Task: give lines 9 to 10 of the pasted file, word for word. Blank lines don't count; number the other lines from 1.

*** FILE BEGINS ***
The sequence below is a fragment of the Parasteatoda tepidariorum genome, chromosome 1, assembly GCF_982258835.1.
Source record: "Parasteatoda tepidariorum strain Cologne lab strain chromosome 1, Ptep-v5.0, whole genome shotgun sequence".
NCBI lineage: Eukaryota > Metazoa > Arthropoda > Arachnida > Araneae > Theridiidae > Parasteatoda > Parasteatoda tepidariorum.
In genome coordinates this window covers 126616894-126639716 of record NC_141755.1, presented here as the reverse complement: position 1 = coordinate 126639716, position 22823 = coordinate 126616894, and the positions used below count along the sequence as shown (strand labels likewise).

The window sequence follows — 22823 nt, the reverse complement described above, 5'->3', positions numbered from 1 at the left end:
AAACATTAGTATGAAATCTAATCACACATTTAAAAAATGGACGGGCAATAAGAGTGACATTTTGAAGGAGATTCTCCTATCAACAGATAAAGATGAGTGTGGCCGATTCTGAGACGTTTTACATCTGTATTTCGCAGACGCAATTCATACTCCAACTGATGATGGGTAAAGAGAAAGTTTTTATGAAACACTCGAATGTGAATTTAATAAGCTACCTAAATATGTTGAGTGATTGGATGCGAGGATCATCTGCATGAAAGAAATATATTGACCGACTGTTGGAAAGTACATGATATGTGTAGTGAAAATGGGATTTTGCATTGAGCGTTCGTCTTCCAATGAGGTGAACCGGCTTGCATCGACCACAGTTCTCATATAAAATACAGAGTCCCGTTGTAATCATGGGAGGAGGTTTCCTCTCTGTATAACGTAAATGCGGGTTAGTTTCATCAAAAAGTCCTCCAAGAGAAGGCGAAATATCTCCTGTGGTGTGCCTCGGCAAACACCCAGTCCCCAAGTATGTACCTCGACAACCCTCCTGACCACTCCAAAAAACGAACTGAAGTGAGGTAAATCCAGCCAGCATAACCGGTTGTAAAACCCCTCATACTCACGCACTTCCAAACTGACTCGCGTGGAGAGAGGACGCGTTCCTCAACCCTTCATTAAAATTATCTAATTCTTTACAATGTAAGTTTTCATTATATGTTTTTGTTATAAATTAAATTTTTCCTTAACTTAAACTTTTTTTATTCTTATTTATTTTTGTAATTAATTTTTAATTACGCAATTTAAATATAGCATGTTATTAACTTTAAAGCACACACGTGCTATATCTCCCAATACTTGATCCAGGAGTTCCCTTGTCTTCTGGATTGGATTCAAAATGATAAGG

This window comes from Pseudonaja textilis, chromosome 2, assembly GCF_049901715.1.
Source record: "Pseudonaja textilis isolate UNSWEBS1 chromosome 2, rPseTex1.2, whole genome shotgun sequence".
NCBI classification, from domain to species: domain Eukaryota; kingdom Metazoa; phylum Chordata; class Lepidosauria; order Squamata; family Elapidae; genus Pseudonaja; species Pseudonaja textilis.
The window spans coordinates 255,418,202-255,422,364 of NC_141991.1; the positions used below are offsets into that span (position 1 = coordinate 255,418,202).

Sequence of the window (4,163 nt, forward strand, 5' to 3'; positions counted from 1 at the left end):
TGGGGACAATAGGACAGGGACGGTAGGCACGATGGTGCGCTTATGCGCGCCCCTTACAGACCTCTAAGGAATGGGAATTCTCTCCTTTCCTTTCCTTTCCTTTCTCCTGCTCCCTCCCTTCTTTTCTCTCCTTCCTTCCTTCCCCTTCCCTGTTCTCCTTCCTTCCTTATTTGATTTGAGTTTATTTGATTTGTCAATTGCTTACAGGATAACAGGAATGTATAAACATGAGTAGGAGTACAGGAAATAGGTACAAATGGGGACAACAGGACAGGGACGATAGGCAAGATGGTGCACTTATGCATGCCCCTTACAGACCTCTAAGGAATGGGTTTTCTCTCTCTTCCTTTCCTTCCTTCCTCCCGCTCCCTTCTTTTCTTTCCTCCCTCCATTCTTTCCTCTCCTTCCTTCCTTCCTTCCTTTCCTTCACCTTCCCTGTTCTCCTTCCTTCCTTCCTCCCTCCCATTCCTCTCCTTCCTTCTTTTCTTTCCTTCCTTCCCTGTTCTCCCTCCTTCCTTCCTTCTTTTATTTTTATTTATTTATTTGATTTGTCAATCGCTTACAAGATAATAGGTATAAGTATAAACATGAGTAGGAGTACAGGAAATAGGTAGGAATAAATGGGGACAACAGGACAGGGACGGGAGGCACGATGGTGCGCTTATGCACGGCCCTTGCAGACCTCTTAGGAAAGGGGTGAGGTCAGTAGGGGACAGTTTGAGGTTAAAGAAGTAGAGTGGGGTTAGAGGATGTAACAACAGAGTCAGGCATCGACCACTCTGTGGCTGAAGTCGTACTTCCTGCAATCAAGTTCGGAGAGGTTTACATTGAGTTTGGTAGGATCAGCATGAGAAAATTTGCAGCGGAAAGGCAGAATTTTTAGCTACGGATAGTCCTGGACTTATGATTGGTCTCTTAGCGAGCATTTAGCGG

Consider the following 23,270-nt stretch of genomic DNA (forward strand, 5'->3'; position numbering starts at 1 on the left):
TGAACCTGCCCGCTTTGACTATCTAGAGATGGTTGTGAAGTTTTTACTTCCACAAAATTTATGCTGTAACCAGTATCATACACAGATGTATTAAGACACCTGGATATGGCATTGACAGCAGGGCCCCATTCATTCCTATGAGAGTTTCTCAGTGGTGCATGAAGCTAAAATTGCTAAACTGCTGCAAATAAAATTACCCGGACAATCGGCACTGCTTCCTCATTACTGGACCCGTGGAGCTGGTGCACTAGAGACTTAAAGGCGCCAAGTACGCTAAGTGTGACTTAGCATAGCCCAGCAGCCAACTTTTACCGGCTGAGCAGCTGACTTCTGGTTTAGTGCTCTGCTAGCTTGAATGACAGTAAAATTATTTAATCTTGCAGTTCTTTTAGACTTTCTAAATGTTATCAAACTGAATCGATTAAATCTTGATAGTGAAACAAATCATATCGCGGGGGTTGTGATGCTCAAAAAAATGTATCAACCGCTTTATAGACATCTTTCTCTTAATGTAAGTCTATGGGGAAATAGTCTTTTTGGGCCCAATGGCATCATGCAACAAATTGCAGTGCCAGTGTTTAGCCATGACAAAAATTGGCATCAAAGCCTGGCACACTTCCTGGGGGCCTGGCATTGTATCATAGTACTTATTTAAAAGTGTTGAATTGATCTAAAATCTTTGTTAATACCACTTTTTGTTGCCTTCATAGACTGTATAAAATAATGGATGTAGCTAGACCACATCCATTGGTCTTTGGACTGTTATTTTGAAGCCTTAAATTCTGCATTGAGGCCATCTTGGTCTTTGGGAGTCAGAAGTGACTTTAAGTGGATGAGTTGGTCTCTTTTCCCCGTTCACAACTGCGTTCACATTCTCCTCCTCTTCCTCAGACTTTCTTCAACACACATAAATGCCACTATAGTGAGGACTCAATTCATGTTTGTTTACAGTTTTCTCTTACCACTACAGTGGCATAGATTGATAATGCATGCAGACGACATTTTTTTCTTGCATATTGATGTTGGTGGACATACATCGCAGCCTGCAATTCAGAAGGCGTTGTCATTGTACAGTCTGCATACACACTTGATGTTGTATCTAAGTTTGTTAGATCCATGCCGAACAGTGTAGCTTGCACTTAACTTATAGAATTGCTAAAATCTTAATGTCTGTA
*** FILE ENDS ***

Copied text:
NCBI classification, from domain to species: domain Eukaryota; kingdom Metazoa; phylum Chordata; class Lepidosauria; order Squamata; family Elapidae; genus Pseudonaja; species Pseudonaja textilis.
The window spans coordinates 255,418,202-255,422,364 of NC_141991.1; the positions used below are offsets into that span (position 1 = coordinate 255,418,202).